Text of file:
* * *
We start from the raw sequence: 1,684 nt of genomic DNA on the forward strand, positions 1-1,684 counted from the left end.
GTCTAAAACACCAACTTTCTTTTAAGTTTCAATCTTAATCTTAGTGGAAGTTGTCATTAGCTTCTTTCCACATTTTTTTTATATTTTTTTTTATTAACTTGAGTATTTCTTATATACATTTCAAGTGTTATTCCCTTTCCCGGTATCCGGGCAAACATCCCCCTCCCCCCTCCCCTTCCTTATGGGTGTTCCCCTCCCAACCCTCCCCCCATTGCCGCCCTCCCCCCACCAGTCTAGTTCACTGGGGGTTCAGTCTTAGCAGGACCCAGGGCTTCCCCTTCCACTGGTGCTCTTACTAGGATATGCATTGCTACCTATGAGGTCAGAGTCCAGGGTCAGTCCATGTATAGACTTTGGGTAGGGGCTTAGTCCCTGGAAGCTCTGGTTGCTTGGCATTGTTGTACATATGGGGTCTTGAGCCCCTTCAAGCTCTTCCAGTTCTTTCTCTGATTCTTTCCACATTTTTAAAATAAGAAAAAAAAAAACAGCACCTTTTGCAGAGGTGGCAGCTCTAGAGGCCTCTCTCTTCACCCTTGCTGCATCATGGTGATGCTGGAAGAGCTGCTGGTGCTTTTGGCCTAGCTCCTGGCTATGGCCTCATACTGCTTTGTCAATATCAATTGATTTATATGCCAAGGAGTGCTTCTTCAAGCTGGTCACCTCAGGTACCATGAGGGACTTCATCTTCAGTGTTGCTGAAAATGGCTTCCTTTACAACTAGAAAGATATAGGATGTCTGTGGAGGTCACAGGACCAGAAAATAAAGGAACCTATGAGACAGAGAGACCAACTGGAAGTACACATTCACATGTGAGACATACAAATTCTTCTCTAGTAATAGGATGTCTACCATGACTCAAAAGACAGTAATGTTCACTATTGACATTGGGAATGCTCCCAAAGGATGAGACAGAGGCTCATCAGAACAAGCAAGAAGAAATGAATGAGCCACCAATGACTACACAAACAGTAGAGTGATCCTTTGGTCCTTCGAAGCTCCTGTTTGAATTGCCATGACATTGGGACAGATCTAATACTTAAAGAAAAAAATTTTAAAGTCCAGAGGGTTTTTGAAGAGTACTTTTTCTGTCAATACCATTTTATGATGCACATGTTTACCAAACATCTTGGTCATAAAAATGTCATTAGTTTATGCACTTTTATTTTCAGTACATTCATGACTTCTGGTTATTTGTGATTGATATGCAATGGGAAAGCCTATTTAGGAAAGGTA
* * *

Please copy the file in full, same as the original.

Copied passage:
We start from the raw sequence: 1,684 nt of genomic DNA on the forward strand, positions 1-1,684 counted from the left end.
GTCTAAAACACCAACTTTCTTTTAAGTTTCAATCTTAATCTTAGTGGAAGTTGTCATTAGCTTCTTTCCACATTTTTTTTATATTTTTTTTTATTAACTTGAGTATTTCTTATATACATTTCAAGTGTTATTCCCTTTCCCGGTATCCGGGCAAACATCCCCCTCCCCCCTCCCCTTCCTTATGGGTGTTCCCCTCCCAACCCTCCCCCCATTGCCGCCCTCCCCCCACCAGTCTAGTTCACTGGGGGTTCAGTCTTAGCAGGACCCAGGGCTTCCCCTTCCACTGGTGCTCTTACTAGGATATGCATTGCTACCTATGAGGTCAGAGTCCAGGGTCAGTCCATGTATAGACTTTGGGTAGGGGCTTAGTCCCTGGAAGCTCTGGTTGCTTGGCATTGTTGTACATATGGGGTCTTGAGCCCCTTCAAGCTCTTCCAGTTCTTTCTCTGATTCTTTCCACATTTTTAAAATAAGAAAAAAAAAAACAGCACCTTTTGCAGAGGTGGCAGCTCTAGAGGCCTCTCTCTTCACCCTTGCTGCATCATGGTGATGCTGGAAGAGCTGCTGGTGCTTTTGGCCTAGCTCCTGGCTATGGCCTCATACTGCTTTGTCAATATCAATTGATTTATATGCCAAGGAGTGCTTCTTCAAGCTGGTCACCTCAGGTACCATGAGGGACTTCATCTTCAGTGTTGCTGAAAATGGCTTCCTTTACAACTAGAAAGATATAGGATGTCTGTGGAGGTCACAGGACCAGAAAATAAAGGAACCTATGAGACAGAGAGACCAACTGGAAGTACACATTCACATGTGAGACATACAAATTCTTCTCTAGTAATAGGATGTCTACCATGACTCAAAAGACAGTAATGTTCACTATTGACATTGGGAATGCTCCCAAAGGATGAGACAGAGGCTCATCAGAACAAGCAAGAAGAAATGAATGAGCCACCAATGACTACACAAACAGTAGAGTGATCCTTTGGTCCTTCGAAGCTCCTGTTTGAATTGCCATGACATTGGGACAGATCTAATACTTAAAGAAAAAAATTTTAAAGTCCAGAGGGTTTTTGAAGAGTACTTTTTCTGTCAATACCATTTTATGATGCACATGTTTACCAAACATCTTGGTCATAAAAATGTCATTAGTTTATGCACTTTTATTTTCAGTACATTCATGACTTCTGGTTATTTGTGATTGATATGCAATGGGAAAGCCTATTTAGGAAAGGTA